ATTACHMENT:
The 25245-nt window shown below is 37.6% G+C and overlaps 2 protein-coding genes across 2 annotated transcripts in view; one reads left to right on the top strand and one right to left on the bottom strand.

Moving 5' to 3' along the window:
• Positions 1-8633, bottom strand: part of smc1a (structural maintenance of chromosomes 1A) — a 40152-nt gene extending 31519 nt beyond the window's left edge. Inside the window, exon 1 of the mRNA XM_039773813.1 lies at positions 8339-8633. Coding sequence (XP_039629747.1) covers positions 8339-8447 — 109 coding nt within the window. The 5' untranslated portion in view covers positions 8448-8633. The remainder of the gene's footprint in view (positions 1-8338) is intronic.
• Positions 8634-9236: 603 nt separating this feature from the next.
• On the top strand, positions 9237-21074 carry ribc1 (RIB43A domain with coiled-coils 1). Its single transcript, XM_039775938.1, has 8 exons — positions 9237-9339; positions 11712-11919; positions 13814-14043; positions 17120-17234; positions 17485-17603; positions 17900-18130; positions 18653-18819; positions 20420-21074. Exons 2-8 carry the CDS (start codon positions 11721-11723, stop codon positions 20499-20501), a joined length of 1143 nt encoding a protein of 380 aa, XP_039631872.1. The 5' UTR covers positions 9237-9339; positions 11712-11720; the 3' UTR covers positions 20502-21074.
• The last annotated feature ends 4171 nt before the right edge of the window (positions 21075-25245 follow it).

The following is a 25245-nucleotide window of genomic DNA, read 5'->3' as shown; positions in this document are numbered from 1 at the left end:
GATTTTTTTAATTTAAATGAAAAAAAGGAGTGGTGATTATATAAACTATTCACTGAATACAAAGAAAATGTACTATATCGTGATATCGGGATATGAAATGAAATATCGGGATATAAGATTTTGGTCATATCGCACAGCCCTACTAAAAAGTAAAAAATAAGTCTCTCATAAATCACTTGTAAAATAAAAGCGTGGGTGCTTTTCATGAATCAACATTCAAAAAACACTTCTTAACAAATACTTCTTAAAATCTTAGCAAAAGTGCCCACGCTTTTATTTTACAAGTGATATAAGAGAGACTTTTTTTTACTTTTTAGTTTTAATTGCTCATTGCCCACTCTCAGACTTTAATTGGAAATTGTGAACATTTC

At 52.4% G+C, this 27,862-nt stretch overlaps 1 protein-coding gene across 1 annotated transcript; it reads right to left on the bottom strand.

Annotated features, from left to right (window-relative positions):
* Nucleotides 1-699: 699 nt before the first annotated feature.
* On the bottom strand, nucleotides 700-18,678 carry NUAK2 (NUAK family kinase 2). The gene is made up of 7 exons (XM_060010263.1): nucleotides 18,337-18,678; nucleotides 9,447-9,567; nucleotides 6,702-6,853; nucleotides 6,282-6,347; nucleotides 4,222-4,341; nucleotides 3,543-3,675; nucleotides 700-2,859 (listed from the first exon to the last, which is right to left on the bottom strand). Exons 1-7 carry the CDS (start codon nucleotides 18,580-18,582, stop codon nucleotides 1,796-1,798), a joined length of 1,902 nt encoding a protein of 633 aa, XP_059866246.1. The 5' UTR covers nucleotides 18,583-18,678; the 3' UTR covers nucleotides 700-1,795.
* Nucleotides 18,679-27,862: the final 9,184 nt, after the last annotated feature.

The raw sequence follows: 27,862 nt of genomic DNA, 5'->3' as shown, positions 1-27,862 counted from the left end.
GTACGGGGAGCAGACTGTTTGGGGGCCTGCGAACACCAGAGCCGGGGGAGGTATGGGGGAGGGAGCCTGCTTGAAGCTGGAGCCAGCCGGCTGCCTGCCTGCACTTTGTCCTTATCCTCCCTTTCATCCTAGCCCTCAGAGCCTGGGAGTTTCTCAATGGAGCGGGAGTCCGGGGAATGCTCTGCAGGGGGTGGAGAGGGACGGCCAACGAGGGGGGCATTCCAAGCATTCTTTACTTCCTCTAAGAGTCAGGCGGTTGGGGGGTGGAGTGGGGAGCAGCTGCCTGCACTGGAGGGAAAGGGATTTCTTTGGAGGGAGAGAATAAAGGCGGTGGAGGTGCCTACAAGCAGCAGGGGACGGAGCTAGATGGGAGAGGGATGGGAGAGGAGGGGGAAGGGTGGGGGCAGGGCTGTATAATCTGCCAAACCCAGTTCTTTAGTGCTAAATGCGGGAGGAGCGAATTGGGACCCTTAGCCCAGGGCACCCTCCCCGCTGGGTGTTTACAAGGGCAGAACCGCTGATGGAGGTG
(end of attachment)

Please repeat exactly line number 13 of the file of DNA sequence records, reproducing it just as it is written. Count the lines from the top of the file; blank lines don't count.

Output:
* Nucleotides 18,679-27,862: the final 9,184 nt, after the last annotated feature.